Synthesis of Organometallic Compounds
In many compound families, such as alcohols, ethers, amines, and alkyl halides, a carbon atom is connected to a more electronegative atom, such as oxygen, nitrogen, or a halogen. The corresponding carbon in these compounds is positively polarized and, thus, more or less electrophilic. As a result, it may be attacked by a nucleophile.
Carbon nucleophiles may be generated, for instance, through deprotonation of carbonyl compounds in α position. However, in these cases, the product still contains a carbonyl oxygen. If a pure alkyl nucleophile is to be desired, the carbon must be bound to a considerably less electronegative atom in comparison. The carbon is then negatively polarized and, thus, nucleophilic.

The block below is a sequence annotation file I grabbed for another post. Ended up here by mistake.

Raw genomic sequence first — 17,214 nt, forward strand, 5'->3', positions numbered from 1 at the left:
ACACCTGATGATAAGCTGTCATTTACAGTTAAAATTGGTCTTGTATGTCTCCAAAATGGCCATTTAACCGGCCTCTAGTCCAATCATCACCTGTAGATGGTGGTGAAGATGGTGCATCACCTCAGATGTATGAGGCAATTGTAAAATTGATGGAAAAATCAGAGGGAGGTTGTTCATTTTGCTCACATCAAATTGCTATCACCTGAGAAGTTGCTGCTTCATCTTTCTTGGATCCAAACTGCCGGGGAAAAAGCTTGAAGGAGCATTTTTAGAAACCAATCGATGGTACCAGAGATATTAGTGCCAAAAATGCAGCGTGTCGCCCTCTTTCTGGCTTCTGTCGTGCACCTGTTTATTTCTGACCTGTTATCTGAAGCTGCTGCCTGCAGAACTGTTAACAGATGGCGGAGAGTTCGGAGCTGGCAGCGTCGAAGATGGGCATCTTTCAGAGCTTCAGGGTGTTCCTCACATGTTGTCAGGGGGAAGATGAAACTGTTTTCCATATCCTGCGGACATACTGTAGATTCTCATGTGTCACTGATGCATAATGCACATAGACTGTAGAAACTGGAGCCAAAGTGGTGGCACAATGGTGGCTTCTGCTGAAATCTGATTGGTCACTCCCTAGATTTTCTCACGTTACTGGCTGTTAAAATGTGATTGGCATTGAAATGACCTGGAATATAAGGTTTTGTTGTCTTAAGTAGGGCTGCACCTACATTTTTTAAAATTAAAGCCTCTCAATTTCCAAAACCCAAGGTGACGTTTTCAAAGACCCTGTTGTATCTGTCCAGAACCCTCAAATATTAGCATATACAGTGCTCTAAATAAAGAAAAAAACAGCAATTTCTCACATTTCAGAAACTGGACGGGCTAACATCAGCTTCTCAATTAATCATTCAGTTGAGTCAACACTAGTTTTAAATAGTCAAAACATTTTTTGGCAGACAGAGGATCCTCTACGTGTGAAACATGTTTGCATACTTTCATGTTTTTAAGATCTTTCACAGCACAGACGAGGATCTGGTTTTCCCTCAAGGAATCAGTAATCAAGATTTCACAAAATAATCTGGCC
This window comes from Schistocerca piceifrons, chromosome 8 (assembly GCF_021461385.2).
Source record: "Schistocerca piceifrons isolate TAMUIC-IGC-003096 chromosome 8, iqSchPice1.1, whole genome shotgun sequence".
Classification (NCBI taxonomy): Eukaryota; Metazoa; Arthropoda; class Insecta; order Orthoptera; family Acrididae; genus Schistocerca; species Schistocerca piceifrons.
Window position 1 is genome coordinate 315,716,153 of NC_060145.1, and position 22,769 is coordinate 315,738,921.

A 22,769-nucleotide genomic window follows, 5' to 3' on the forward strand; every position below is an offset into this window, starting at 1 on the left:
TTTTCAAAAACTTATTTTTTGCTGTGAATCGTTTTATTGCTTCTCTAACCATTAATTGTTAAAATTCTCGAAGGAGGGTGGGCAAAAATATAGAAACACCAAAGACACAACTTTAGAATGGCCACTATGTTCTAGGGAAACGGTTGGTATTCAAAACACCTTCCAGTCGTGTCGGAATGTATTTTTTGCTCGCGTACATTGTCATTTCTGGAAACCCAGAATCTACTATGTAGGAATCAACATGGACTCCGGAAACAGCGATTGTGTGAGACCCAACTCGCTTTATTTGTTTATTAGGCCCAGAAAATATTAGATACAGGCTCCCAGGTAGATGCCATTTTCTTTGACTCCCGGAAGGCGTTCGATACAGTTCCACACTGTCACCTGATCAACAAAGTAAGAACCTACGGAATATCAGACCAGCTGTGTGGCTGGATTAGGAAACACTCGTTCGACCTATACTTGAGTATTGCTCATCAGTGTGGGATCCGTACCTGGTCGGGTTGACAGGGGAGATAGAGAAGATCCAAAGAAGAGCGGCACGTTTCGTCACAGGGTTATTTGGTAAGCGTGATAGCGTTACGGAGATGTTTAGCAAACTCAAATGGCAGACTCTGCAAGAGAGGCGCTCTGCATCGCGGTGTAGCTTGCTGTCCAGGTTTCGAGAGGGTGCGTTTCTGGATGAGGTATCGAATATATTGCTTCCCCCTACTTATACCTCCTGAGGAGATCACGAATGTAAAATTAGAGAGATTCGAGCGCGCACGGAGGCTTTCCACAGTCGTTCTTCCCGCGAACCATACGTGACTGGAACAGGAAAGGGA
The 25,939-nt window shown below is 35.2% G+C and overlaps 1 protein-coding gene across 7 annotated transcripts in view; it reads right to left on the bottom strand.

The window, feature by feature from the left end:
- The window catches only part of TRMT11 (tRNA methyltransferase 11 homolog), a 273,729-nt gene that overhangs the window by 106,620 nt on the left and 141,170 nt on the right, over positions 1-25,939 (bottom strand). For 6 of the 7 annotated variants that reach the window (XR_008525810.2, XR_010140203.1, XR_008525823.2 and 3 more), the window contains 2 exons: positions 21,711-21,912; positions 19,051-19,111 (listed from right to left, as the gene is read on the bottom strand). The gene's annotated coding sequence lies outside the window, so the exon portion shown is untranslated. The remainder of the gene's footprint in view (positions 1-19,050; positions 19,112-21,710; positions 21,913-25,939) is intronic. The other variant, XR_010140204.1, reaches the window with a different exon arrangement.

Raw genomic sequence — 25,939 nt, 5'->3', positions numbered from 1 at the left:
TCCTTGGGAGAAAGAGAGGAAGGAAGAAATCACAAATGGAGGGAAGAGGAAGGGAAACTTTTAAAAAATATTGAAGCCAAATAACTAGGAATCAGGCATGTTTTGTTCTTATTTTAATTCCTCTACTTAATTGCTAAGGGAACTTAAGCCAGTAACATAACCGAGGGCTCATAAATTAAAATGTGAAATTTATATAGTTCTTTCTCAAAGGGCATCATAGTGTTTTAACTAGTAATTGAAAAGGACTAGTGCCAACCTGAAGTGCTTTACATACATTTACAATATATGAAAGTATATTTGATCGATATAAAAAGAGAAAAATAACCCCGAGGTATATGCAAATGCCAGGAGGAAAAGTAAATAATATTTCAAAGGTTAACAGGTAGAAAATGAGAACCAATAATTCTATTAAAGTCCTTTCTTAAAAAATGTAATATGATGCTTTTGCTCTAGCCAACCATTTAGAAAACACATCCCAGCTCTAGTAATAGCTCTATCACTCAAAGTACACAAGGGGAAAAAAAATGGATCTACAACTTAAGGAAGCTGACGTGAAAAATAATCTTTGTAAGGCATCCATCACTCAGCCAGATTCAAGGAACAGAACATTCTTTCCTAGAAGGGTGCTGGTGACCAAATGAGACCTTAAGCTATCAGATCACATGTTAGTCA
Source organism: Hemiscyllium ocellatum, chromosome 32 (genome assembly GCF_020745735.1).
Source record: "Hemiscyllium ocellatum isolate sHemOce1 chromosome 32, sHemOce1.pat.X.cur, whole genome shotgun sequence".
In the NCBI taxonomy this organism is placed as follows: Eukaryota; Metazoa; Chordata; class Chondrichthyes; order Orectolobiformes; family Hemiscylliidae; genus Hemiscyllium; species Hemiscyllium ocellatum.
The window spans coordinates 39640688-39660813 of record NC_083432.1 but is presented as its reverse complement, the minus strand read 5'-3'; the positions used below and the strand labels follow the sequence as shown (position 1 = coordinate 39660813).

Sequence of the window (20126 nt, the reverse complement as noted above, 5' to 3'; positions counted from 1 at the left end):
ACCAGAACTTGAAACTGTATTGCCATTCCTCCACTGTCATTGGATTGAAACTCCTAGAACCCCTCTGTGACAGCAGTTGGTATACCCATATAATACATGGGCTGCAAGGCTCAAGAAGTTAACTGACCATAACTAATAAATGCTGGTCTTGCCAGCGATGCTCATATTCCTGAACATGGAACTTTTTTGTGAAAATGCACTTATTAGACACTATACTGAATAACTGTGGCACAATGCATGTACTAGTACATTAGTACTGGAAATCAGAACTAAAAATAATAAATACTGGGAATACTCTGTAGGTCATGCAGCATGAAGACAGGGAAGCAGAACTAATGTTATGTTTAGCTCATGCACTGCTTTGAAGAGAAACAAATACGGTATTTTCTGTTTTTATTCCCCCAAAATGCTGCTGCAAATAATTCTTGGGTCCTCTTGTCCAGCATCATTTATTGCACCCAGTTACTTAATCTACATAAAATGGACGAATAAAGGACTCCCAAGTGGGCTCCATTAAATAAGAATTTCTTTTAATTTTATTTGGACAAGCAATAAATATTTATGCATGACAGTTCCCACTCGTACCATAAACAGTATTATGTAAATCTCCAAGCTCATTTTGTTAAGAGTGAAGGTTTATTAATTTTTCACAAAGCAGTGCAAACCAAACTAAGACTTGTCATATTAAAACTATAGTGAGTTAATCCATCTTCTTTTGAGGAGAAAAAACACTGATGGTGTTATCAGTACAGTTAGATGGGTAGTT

Metal atoms usually have a lower electronegativity than carbon does. Therefore, many organometallic compounds were constructed in order to supply carbon (alkyl) nucleophiles. The widely used organolithium compounds, for instance, may be synthesized through treatment of an alkyl halide with lithium in a non-polar solvent, such as hexane.
Another family of organometallic compounds that are often applied are organomagnesium halides, which are also called Grignard compounds (after Francois Auguste Victor Grignard). They are produced through the corresponding reaction between an alkyl halide and magnesium in diethyl ether or tetrahydrofuran (THF). In contrast to lithium, magnesium is formally inserted into the carbon-halogen bond, as magnesium is a dyadic element.
A number of organometallic compounds such as organolithium compounds and organomagnesium halides are considerably reactive. As a result, they must be carefully treated. A solution of tert-butyllithium in hexane, for instance, spontaneously ignites when it comes into contact with air, as the reaction between tert-butyllithium and air humidity is extremely vigorous.